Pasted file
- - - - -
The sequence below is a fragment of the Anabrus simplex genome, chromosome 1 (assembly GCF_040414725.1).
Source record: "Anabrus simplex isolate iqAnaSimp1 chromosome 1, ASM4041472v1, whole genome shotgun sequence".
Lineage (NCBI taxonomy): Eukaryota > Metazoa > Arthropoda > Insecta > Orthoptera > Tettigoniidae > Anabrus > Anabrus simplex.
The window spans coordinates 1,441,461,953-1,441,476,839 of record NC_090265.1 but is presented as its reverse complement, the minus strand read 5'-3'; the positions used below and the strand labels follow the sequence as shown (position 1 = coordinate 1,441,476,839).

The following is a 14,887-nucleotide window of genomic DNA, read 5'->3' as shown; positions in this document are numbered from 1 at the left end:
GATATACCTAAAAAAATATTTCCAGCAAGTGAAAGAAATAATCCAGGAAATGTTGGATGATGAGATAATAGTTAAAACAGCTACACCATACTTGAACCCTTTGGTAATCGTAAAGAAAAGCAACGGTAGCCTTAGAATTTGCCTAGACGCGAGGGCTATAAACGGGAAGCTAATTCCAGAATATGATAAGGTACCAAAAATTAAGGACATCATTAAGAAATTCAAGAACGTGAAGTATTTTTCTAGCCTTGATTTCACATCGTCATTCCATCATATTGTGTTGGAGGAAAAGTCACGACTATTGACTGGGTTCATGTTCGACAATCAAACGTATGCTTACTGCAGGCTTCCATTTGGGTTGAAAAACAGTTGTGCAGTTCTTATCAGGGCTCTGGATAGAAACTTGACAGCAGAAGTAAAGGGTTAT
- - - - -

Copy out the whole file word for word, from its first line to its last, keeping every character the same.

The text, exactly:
The sequence below is a fragment of the Anabrus simplex genome, chromosome 1 (assembly GCF_040414725.1).
Source record: "Anabrus simplex isolate iqAnaSimp1 chromosome 1, ASM4041472v1, whole genome shotgun sequence".
Lineage (NCBI taxonomy): Eukaryota > Metazoa > Arthropoda > Insecta > Orthoptera > Tettigoniidae > Anabrus > Anabrus simplex.
The window spans coordinates 1,441,461,953-1,441,476,839 of record NC_090265.1 but is presented as its reverse complement, the minus strand read 5'-3'; the positions used below and the strand labels follow the sequence as shown (position 1 = coordinate 1,441,476,839).

The following is a 14,887-nucleotide window of genomic DNA, read 5'->3' as shown; positions in this document are numbered from 1 at the left end:
GATATACCTAAAAAAATATTTCCAGCAAGTGAAAGAAATAATCCAGGAAATGTTGGATGATGAGATAATAGTTAAAACAGCTACACCATACTTGAACCCTTTGGTAATCGTAAAGAAAAGCAACGGTAGCCTTAGAATTTGCCTAGACGCGAGGGCTATAAACGGGAAGCTAATTCCAGAATATGATAAGGTACCAAAAATTAAGGACATCATTAAGAAATTCAAGAACGTGAAGTATTTTTCTAGCCTTGATTTCACATCGTCATTCCATCATATTGTGTTGGAGGAAAAGTCACGACTATTGACTGGGTTCATGTTCGACAATCAAACGTATGCTTACTGCAGGCTTCCATTTGGGTTGAAAAACAGTTGTGCAGTTCTTATCAGGGCTCTGGATAGAAACTTGACAGCAGAAGTAAAGGGTTAT